We stopped in the corner of a field. The exercise is to structure the composition in light watercolour and work into it in conte crayon. I show here both our sketches. We shared the same palette but my paper had more weight and texture than hers. I also took a knife to mine to recapture the highlights on the barley heads. Composition is interesting. I realise I am trying to create big blocks of foreground colour in the sketch but to make this work I need to make the trees recede and give more strength to the sky. I had hoped to explore this idea again today, but as I say, it is raining solidly.
I have found, near the bird reserve, a 3 mile circular walk though fields. Over these last three weeks, thigh high barley has been ripening from blue green to yellow. Thick poles of corn have yet to reveal their richness. The oil seed rape has flowered weeks ago and now forms dense forests of waving seed pods, with sporadic wild oats reaching above. The ground between the plants is bare but there are wide margins to the fields offering some corridors to wildlife. One short half mile stretch seems to harbour the favoured roosting spots for buzzards. I hear them calling, mostly hidden in the foliage though I spotted a pair calling alternately in one tree.
Here I am experimenting further with small sketches, washed in first with watercolour, before working over this with conte crayon, eraser and knife. These were from an evening walk ten days ago.
I have a Spotify playlist containing fifteen versions of Summertime, the Gershwins’ resiliently popular aria. These are in various keys with different accompaniments. They range from the apple crumble duet of Ella Fitzgerald and Louis Armstrong with trumpet, the rich tones of Annie Lennox backed by a simple piano refrain, a version backed by Larry Adler trembling and wailing on mouth organ and the rock blues sound of Janis Joplin. Billie Holiday’s version opens with an urgent beat and a brass growl. Charlie Parker’s saxophone sings with no need for human voice.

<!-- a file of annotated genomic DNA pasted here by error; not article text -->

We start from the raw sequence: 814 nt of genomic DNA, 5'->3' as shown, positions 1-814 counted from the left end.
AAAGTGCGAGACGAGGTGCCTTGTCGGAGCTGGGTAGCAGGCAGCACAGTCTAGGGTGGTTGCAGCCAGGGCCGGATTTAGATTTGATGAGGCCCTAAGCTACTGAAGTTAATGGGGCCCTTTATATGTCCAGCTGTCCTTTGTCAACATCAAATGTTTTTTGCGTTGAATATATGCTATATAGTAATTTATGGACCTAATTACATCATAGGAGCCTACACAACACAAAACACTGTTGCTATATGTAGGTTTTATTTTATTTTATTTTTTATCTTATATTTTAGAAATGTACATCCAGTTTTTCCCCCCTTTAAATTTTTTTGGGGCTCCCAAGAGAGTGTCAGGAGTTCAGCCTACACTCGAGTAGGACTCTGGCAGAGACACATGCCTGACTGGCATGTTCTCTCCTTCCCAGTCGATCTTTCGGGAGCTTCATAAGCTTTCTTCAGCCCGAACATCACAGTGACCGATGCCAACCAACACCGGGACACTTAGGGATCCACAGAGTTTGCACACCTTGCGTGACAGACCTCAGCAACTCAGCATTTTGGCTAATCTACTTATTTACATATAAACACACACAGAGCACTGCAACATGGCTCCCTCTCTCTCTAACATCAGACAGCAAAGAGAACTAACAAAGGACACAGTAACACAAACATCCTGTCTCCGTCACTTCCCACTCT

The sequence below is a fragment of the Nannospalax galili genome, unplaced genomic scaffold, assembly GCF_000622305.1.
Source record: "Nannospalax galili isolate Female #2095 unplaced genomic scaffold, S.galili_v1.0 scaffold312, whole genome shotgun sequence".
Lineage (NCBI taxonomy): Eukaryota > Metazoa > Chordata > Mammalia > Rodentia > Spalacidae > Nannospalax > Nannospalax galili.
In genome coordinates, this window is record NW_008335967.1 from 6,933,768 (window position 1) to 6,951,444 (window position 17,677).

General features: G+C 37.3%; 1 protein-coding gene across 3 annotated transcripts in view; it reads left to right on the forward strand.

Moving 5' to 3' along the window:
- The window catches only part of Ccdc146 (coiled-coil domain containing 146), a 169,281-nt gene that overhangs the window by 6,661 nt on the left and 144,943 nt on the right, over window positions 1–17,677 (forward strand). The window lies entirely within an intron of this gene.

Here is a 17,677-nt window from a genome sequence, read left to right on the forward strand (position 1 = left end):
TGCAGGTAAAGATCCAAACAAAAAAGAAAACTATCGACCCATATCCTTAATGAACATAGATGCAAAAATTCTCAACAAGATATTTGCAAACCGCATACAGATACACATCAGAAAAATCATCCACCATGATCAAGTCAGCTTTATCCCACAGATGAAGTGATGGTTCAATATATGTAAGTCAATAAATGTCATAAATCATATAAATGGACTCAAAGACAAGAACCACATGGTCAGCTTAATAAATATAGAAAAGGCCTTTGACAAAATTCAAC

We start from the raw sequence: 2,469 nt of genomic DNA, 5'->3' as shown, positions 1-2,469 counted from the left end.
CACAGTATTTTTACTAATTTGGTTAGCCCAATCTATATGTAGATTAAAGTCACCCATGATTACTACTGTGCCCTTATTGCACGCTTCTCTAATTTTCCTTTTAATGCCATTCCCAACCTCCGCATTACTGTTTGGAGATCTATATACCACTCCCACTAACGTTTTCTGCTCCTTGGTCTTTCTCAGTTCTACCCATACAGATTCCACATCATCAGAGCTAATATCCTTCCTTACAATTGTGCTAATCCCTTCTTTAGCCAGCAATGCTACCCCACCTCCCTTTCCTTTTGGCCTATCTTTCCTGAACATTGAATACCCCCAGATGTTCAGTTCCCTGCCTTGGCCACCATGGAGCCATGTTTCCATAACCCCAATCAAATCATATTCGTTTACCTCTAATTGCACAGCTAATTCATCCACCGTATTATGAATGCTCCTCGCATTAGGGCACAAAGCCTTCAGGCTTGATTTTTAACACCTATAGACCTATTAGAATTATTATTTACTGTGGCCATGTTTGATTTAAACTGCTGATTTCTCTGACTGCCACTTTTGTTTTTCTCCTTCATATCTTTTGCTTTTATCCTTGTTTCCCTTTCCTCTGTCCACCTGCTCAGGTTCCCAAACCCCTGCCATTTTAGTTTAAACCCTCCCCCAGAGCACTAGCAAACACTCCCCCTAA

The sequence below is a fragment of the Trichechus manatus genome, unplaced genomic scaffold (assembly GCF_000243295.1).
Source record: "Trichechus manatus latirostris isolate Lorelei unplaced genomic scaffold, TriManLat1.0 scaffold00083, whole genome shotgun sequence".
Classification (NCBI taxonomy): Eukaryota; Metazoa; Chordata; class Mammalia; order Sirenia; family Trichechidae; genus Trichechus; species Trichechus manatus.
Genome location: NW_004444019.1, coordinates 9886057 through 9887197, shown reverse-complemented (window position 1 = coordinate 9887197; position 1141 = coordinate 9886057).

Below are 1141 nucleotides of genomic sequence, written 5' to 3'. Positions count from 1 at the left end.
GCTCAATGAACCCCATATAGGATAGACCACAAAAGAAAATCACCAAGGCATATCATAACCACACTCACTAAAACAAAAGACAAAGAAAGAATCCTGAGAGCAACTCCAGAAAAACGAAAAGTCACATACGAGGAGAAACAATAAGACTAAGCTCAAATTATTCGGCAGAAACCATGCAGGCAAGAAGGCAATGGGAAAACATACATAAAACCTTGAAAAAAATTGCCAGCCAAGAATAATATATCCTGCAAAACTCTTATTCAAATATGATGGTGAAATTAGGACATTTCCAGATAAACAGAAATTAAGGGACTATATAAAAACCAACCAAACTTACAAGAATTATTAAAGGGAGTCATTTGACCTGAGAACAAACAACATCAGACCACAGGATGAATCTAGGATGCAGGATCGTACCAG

This song is a lullaby, and perhaps also draws on the regular rhythms of manual farm work. Louis Armstrong’s trumpet and the backing band swings slowly back and forth, and Ella Fitzgerald’s voice draws out slow notes leading to “hush little baby”. The swing picks up as Armstrong’s voice comes in, looking forward to “one of these days you will rise up singing, yes you’ll spread your wings and you’ll take to the sky”. He leads to the parent’s promise “’til that morning, there’s nothing can harm you, yes, with daddy and mammy standing by “. An R+B singer called Aaron Neville sings a soul jazz version in which this is chillingly conditional “if your mommy and daddy keep on standing by”.
About five tonight I realised the day would disappear and I would not have been outside or away from the computer. I drove out into the countryside with lightning crossing the sky horizontally and fat raindrops falling. Once I was encased in waterproofs and boots, the rain stopped. A full rainbow arched across low grey clouds as the sky above blued. I walked down a path between fields of knee-high green corn which glowed yellow in the evening sunlight or waved into blue shadow.
I stood on the path and painted these small sketches in watercolour. I then drew into the wet paper with conte crayon, lifting the paper’s surface to create highlights and shadows. These were photographed held at arm’s length in the sunlight without fixing.
At yesterday’s barbeque in the garden, my adult and ten year old sons told the oldest jokes in the book and fell about laughing. My daughter twizzling on the climbing frame is next to impossibly to capture as a sketch. Luckily her flailing hair obscures my poor attempt at her face.